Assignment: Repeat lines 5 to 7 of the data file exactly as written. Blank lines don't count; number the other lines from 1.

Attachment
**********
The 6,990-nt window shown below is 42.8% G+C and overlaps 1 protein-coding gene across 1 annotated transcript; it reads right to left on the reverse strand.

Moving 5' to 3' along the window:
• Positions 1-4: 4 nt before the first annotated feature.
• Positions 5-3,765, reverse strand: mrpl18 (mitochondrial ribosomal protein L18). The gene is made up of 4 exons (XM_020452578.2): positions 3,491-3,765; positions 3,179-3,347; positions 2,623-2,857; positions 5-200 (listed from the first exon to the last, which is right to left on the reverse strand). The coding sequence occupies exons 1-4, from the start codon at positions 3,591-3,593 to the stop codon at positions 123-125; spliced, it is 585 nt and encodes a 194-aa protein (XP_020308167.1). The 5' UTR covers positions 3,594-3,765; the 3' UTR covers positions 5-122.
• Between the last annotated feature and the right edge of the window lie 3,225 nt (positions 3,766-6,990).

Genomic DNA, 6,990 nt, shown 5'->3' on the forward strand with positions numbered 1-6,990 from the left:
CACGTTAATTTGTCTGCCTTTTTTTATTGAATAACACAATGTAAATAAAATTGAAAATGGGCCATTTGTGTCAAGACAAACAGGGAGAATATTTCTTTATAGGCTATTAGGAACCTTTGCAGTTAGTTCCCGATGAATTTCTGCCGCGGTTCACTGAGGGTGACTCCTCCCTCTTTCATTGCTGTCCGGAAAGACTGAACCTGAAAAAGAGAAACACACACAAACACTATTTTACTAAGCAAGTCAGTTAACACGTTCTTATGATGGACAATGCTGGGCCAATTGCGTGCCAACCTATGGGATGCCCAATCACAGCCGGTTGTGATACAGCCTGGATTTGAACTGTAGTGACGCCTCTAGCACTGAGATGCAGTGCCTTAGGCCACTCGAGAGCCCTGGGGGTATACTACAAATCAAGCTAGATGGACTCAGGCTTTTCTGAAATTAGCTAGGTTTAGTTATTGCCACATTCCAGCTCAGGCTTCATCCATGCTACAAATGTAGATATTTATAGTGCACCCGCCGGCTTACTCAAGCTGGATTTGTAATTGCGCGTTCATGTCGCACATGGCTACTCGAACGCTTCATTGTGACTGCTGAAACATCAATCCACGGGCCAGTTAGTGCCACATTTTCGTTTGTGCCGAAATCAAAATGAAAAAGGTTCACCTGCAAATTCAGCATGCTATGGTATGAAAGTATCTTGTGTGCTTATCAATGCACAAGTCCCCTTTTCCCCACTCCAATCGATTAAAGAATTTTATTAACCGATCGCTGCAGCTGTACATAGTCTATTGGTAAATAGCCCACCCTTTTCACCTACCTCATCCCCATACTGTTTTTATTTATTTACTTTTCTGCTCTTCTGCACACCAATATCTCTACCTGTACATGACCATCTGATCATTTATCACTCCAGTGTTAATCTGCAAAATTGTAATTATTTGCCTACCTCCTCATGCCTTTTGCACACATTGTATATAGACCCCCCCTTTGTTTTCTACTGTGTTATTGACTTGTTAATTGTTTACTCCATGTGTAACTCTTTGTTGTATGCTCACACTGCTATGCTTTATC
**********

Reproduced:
• Between the last annotated feature and the right edge of the window lie 3,225 nt (positions 3,766-6,990).

Genomic DNA, 6,990 nt, shown 5'->3' on the forward strand with positions numbered 1-6,990 from the left:
CACGTTAATTTGTCTGCCTTTTTTTATTGAATAACACAATGTAAATAAAATTGAAAATGGGCCATTTGTGTCAAGACAAACAGGGAGAATATTTCTTTATAGGCTATTAGGAACCTTTGCAGTTAGTTCCCGATGAATTTCTGCCGCGGTTCACTGAGGGTGACTCCTCCCTCTTTCATTGCTGTCCGGAAAGACTGAACCTGAAAAAGAGAAACACACACAAACACTATTTTACTAAGCAAGTCAGTTAACACGTTCTTATGATGGACAATGCTGGGCCAATTGCGTGCCAACCTATGGGATGCCCAATCACAGCCGGTTGTGATACAGCCTGGATTTGAACTGTAGTGACGCCTCTAGCACTGAGATGCAGTGCCTTAGGCCACTCGAGAGCCCTGGGGGTATACTACAAATCAAGCTAGATGGACTCAGGCTTTTCTGAAATTAGCTAGGTTTAGTTATTGCCACATTCCAGCTCAGGCTTCATCCATGCTACAAATGTAGATATTTATAGTGCACCCGCCGGCTTACTCAAGCTGGATTTGTAATTGCGCGTTCATGTCGCACATGGCTACTCGAACGCTTCATTGTGACTGCTGAAACATCAATCCACGGGCCAGTTAGTGCCACATTTTCGTTTGTGCCGAAATCAAAATGAAAAAGGTTCACCTGCAAATTCAGCATGCTATGGTATGAAAGTATCTTGTGTGCTTATCAATGCACAAGTCCCCTTTTCCCCACTCCAATCGATTAAAGAATTTTATTAACCGATCGCTGCAGCTGTACATAGTCTATTGGTAAATAGCCCACCCTTTTCACCTACCTCATCCCCATACTGTTTTTATTTATTTACTTTTCTGCTCTTCTGCACACCAATATCTCTACCTGTACATGACCATCTGATCATTTATCACTCCAGTGTTAATCTGCAAAATTGTAATTATTTGCCTACCTCCTCATGCCTTTTGCACACATTGTATATAGACCCCCCCTTTGTTTTCTACTGTGTTATTGACTTGTTAATTGTTTACTCCATGTGTAACTCTTTGTTGTATGCTCACACTGCTATGCTTTATC